Representatives of the regime of Venezuelan President Nicolas Maduro told a group of executives representing tens of companies to open bank accounts in Russia, Turkey, China and India and to begin building relationships with suppliers in those countries, Bloomberg reported citing two people with direct knowledge of the meeting.
According to one of the sources, the country’s Finance Ministry will host workshops so that executives learn how to open foreign accounts. The companies were also warned that attempts to disrupt production to destabilize the government would trigger reprisals.
The executives were told not to raise prices since inflation has allegedly begun to decelerate, the two sources said. A model of price increases tied to Venezuela’s official exchange rate is being studied, the government officials said.
Maduro’s establishment is struggling to work around tight U.S. sanctions and asset freezes that are crippling state finances and curtailing Venezuela’s ability to operate in the global financial system. Restricted access to raw materials, price controls and a lack of dollars to import goods have already prompted multinational companies to leave the troubled nation.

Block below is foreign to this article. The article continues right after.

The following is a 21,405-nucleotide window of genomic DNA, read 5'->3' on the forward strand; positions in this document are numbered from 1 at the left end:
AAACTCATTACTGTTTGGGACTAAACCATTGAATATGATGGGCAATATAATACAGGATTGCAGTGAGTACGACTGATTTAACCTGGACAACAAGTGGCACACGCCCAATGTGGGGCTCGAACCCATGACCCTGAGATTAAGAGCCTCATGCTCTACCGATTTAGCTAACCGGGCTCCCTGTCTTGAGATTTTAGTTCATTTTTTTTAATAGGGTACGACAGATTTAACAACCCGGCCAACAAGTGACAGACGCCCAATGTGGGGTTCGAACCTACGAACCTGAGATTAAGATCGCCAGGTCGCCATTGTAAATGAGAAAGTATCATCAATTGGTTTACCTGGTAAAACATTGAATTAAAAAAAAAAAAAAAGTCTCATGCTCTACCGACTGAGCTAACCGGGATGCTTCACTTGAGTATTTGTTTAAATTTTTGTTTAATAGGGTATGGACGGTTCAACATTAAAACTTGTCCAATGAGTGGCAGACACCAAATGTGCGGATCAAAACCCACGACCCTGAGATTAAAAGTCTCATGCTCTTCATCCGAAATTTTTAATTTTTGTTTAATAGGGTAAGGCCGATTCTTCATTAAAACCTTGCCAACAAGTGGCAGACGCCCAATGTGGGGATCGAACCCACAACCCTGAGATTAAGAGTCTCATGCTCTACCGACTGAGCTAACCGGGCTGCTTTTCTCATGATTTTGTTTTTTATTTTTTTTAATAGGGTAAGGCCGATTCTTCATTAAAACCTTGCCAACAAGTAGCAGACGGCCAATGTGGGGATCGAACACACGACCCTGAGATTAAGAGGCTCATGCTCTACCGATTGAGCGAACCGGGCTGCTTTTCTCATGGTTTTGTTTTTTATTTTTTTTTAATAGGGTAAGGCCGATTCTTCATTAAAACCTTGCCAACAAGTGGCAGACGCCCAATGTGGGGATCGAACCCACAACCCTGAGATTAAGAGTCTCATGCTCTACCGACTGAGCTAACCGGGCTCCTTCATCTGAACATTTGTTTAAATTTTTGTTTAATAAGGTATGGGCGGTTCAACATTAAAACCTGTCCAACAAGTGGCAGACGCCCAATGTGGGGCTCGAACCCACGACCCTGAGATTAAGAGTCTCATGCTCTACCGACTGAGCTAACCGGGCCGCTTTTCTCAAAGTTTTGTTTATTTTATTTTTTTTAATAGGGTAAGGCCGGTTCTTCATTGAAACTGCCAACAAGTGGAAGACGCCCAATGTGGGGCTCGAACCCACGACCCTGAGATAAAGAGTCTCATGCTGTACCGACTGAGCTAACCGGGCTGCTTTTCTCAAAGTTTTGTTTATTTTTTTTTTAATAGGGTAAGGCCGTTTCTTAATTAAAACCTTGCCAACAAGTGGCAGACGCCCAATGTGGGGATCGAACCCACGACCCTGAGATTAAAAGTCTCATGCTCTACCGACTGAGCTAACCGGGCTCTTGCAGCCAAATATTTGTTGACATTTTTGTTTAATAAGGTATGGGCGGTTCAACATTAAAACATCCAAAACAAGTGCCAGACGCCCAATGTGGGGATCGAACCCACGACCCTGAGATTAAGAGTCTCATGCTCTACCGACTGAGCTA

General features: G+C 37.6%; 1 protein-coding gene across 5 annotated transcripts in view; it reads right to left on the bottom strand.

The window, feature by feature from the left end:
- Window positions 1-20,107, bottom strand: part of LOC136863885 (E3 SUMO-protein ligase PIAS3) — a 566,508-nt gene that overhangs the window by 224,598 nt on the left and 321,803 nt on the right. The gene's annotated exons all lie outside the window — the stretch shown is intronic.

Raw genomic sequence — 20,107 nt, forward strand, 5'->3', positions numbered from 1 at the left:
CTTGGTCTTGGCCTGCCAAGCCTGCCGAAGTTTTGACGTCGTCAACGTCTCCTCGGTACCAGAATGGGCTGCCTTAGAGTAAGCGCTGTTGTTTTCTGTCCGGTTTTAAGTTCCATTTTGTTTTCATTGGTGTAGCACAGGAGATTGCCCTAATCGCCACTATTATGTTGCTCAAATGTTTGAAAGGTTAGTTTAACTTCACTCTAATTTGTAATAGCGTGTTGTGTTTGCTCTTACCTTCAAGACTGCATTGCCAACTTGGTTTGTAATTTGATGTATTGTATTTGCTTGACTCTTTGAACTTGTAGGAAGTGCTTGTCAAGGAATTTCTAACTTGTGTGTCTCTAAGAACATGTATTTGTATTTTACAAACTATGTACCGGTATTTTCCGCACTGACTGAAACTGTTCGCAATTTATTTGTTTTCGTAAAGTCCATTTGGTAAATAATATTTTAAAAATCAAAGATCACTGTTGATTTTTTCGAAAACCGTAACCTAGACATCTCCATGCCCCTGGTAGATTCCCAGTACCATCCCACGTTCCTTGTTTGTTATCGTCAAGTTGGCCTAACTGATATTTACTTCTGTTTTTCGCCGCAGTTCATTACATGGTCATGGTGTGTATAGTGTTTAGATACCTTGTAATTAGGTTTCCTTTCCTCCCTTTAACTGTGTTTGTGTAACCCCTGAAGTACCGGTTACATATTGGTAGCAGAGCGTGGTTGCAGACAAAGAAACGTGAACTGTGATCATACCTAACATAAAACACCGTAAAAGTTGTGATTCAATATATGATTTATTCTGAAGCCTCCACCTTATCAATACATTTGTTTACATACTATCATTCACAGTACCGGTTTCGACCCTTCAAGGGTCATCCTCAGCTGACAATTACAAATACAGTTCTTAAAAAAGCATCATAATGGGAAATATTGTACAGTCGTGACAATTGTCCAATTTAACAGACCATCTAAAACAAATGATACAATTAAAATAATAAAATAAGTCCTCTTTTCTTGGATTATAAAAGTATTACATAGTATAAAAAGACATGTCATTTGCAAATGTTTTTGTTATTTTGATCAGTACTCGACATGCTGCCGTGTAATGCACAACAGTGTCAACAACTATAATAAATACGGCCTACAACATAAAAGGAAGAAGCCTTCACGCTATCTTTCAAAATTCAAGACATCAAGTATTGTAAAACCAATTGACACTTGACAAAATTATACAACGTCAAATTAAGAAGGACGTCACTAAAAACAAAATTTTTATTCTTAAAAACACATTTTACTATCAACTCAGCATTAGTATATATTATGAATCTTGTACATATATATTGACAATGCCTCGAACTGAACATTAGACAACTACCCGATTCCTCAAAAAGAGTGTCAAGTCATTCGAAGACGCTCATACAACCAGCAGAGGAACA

In October, another report said private banks were encouraged by the monetary authority to open accounts with Moscow-based Evrofinance Mosnarbank in order to clear international transactions. The bank is half owned by the Venezuelan state with the remainder in the hands of Russia’s VTB Group and Gazprombank.
On Thursday, it was reported that Venezuela is paying heavy premiums for fuel imports from Russia and Europe, with fewer than a dozen sellers seeing the risk as worth the reward after flows from the United States dried up because of sanctions.